|Statement by Ms. Guo Xiaomei, the Counsellor and Legal Adviser of the Chinese Mission to the UN on Scope and Application of the Principle of Universal Jurisdiction at Sixth Committee of the 66th Session of the General Assembly|
Universal jurisdiction is a complex issue involving legal, political and diplomatic aspects. Clearly defining the definition, scope and application of universal jurisdiction bears on the healthy development of international legal order and international relations. In April 2010, China submitted written comments on this item to the GA , further elaborating the basic position of China and presenting our analysis regarding the definition of universal jurisdiction and the scope and conditions for its application. Here I would like to take this opportunity to reiterate the basic views and position of China on this issue.
First, the so called “universal jurisdiction” is only an academic concept with no universally accepted precise definition. Based on the principle of sovereign equality, the international law recognizes the jurisdiction of a state within its own territory, as well as the jurisdictional immunities of a state in another state. In accordance with relevant rules of international law, states can exercise jurisdiction over such crimes as piracy that occurred on the high seas.
Secondly, in exercising jurisdiction, a state must respect the immunities another state enjoys under international law, including the immunities of the head of state and other officials, the immunities of diplomatic and consular personnel, as well as the immunities of state and their property under international law. The exercise of jurisdiction by a state under its domestic law must not compromise the relevant immunities and rights another state enjoys under international law.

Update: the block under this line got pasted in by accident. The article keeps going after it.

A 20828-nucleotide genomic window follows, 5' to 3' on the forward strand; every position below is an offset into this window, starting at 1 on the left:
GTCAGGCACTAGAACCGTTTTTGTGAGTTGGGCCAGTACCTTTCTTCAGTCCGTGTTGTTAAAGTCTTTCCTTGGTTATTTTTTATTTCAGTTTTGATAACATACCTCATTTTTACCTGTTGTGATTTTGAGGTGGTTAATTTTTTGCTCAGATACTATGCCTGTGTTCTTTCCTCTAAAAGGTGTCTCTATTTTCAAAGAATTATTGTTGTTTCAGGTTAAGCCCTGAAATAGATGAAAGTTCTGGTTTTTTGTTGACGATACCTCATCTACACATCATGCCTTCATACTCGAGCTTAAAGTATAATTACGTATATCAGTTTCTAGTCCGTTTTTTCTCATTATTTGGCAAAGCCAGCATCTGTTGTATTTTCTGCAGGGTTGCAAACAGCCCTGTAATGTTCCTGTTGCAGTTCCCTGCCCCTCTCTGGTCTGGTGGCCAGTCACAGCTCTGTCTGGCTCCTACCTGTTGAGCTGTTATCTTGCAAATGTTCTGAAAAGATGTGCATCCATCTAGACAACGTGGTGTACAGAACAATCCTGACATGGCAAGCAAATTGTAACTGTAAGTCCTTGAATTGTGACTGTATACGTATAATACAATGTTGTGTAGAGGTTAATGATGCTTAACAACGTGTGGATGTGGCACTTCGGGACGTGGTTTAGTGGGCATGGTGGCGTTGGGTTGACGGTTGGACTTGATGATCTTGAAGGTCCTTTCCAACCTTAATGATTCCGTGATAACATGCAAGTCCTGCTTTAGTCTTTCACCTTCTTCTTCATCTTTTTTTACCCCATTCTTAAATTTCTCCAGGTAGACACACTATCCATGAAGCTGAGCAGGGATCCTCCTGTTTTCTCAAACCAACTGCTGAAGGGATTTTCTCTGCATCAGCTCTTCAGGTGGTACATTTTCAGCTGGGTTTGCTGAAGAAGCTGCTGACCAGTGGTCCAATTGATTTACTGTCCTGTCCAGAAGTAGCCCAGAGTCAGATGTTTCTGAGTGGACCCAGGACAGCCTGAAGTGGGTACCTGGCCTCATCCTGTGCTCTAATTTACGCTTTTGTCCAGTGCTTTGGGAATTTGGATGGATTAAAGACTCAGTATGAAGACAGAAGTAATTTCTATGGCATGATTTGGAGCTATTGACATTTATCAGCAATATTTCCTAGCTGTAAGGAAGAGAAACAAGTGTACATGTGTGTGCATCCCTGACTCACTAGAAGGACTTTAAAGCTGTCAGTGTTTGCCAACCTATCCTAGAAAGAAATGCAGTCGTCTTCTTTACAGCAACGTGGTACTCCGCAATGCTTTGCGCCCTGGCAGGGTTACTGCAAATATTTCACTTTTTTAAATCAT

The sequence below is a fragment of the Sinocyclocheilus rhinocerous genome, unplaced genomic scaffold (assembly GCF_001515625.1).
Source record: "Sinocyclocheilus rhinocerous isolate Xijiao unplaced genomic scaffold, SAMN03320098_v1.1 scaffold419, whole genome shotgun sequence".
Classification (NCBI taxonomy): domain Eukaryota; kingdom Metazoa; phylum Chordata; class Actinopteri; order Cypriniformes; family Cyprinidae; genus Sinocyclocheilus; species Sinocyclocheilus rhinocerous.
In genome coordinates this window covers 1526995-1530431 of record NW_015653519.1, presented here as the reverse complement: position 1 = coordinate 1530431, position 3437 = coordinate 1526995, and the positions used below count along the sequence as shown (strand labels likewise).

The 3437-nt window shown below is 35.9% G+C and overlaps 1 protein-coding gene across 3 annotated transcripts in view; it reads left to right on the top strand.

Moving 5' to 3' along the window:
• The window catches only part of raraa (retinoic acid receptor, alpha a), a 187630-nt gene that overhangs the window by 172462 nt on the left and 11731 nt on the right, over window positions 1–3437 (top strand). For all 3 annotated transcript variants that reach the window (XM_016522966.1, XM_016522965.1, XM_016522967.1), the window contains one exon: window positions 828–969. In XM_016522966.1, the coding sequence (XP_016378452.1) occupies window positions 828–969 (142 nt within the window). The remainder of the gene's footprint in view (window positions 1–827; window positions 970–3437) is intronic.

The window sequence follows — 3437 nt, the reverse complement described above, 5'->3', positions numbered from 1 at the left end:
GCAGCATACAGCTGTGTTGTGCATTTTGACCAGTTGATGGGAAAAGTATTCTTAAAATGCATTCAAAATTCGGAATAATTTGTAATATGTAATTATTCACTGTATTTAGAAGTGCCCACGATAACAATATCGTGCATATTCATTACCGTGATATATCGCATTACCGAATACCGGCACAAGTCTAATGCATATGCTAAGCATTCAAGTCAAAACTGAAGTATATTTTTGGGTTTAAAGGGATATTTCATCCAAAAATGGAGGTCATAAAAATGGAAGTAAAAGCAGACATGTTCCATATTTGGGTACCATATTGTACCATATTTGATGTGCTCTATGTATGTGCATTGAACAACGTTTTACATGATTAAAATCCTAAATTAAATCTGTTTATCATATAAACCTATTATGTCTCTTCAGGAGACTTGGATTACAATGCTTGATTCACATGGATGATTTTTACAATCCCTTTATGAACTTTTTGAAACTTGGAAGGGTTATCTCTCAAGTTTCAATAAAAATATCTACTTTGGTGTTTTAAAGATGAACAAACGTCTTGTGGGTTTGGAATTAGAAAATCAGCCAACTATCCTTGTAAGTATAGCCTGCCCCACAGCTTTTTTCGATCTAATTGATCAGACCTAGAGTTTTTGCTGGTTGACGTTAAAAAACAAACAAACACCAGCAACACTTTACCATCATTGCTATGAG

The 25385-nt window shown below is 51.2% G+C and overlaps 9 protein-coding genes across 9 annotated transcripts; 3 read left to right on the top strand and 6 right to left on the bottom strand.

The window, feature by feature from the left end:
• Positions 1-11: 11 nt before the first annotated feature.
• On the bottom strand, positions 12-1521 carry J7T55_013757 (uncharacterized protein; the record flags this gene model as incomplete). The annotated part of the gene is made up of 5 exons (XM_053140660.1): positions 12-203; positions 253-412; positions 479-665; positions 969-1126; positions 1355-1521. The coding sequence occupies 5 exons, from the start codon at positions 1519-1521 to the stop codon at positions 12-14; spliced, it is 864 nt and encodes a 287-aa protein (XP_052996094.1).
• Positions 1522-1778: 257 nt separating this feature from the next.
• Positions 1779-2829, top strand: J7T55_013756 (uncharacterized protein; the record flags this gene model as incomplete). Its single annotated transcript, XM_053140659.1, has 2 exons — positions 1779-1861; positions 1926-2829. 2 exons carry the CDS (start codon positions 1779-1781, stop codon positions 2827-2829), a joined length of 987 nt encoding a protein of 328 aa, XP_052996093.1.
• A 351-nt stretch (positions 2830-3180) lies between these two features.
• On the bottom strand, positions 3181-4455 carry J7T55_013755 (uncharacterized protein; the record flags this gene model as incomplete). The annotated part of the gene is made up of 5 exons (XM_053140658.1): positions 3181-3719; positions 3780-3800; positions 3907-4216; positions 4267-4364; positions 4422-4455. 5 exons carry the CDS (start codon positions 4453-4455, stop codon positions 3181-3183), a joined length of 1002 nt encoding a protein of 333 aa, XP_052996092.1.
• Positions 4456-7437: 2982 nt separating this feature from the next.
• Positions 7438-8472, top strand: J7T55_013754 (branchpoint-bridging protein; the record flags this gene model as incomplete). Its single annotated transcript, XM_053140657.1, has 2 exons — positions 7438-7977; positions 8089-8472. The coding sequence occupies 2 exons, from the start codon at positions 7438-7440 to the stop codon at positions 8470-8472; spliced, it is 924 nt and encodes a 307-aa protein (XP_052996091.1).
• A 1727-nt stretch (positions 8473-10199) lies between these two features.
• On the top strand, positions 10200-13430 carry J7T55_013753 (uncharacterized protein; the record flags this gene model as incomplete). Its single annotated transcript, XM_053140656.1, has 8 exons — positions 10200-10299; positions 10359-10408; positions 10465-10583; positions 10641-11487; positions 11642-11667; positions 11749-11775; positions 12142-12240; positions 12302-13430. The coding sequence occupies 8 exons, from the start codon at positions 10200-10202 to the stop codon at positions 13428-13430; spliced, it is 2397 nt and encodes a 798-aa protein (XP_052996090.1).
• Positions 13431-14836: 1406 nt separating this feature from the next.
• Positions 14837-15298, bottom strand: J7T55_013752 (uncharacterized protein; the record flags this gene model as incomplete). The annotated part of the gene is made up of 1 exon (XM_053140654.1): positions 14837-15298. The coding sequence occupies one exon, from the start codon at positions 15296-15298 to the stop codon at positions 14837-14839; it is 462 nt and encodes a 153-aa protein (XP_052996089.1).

Thirdly, concerning the principle of “extradite or prosecute” contained in some international treaties, China is of the opinion that this principle is a treaty obligation applicable only to the states parties to the treaties concerned. It cannot be generalized as “universal jurisdiction”.
Fourthly, the abuse of the so called “universal jurisdiction” constitutes a violation of international law. According to the regime of national responsibilities under international law, when domestic judicial organs of a state abuse the so called “universal jurisdiction” and violate the legitimate rights and interests enjoyed by another state under international law, that state should bear corresponding international responsibilities.
China supports the continued discussion of the item of universal jurisdiction by the Sixth Committee and the establishment of a working group to study the issue. We hope that a common understanding can be found through in-depth exchange of views. Pending such a common understanding, all states should refrain from exercising jurisdiction over another state in the name of the so-called universal jurisdiction, so as to avoid the negative effect on the international violations due to the abuse of universal jurisdiction.
Thank you, Mr. Chairman.